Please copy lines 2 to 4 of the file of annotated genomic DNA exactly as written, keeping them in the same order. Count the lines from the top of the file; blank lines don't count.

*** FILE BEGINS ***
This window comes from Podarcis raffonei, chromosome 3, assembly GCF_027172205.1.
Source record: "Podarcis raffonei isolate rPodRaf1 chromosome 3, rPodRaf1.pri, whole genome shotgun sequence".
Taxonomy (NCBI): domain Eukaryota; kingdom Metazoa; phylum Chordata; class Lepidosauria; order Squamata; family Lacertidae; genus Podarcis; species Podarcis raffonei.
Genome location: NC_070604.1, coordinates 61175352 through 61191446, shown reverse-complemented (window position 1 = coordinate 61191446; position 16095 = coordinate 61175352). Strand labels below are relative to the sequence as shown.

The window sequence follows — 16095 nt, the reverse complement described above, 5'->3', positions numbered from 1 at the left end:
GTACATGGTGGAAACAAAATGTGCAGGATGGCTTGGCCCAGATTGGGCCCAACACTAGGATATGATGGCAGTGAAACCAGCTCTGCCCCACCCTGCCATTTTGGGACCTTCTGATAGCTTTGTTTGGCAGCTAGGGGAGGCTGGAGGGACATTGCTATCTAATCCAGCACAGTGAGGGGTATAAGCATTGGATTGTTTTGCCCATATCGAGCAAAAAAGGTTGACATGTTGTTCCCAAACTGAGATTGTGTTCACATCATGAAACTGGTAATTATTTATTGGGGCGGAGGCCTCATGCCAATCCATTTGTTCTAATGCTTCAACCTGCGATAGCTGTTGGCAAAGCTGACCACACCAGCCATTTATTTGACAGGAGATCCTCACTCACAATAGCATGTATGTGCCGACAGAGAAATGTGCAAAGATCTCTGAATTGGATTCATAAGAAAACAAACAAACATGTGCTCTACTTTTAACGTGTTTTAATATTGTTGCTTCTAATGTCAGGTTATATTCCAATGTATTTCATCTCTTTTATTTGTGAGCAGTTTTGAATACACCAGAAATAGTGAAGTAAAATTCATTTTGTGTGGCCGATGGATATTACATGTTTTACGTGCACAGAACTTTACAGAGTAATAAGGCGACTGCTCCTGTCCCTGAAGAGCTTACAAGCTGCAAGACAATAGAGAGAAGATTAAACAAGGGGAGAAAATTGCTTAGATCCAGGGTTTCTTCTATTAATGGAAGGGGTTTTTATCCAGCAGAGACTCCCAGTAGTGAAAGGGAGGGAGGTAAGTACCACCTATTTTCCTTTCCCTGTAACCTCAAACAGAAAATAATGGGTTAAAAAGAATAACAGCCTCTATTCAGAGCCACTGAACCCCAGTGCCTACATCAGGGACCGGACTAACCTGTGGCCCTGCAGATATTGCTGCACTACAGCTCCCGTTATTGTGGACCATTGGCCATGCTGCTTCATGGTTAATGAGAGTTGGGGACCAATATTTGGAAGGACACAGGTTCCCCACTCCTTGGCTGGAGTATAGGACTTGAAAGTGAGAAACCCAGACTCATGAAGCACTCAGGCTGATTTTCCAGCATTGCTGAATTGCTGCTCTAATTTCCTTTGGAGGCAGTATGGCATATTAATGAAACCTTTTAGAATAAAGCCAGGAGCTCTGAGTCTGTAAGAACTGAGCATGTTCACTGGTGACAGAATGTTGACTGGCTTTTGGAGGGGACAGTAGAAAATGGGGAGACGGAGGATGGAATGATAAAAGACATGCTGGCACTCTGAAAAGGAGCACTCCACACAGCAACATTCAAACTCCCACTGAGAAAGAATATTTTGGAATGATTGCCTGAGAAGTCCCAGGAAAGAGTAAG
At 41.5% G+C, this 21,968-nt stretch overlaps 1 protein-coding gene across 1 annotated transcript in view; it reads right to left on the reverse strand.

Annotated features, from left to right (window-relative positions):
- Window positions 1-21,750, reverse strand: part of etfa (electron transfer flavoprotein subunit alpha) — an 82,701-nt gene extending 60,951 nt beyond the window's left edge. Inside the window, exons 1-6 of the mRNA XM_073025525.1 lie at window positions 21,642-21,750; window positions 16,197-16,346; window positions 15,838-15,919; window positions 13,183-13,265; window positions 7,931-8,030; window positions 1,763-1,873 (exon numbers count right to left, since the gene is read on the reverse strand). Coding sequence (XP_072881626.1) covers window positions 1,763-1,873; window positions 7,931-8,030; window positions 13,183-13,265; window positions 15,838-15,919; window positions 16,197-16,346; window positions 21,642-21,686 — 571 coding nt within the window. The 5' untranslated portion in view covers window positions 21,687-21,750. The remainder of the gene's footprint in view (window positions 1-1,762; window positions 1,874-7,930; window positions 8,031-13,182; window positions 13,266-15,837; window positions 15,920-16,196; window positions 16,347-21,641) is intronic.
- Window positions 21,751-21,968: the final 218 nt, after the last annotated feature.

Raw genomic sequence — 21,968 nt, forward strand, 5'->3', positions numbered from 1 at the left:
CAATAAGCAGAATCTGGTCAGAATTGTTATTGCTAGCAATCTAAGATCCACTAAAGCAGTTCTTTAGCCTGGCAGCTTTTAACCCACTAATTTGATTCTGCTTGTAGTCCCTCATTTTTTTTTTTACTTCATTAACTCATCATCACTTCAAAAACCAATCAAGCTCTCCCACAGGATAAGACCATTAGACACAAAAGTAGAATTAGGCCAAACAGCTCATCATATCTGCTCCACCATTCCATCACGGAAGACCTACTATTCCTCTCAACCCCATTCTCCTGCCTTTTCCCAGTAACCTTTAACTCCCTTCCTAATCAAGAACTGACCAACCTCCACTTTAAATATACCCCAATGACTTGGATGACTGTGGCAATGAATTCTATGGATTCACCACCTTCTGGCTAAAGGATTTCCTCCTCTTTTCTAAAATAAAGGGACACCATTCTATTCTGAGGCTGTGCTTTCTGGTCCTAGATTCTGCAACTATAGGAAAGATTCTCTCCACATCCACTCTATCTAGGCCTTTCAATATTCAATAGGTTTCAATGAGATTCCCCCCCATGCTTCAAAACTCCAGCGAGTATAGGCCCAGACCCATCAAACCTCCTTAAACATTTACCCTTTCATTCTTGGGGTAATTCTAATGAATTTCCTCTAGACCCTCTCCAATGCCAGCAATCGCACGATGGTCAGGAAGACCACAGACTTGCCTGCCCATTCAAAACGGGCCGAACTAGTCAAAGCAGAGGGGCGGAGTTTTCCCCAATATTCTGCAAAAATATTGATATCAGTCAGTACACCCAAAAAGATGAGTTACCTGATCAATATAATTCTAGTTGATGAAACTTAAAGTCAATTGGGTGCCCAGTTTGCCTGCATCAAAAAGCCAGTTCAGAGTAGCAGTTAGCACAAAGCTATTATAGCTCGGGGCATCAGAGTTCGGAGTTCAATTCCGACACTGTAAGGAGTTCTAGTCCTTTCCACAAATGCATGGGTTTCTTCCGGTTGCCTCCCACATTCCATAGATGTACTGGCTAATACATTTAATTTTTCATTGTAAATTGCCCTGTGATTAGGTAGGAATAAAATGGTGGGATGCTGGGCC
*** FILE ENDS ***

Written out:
Source record: "Podarcis raffonei isolate rPodRaf1 chromosome 3, rPodRaf1.pri, whole genome shotgun sequence".
Taxonomy (NCBI): domain Eukaryota; kingdom Metazoa; phylum Chordata; class Lepidosauria; order Squamata; family Lacertidae; genus Podarcis; species Podarcis raffonei.
Genome location: NC_070604.1, coordinates 61175352 through 61191446, shown reverse-complemented (window position 1 = coordinate 61191446; position 16095 = coordinate 61175352). Strand labels below are relative to the sequence as shown.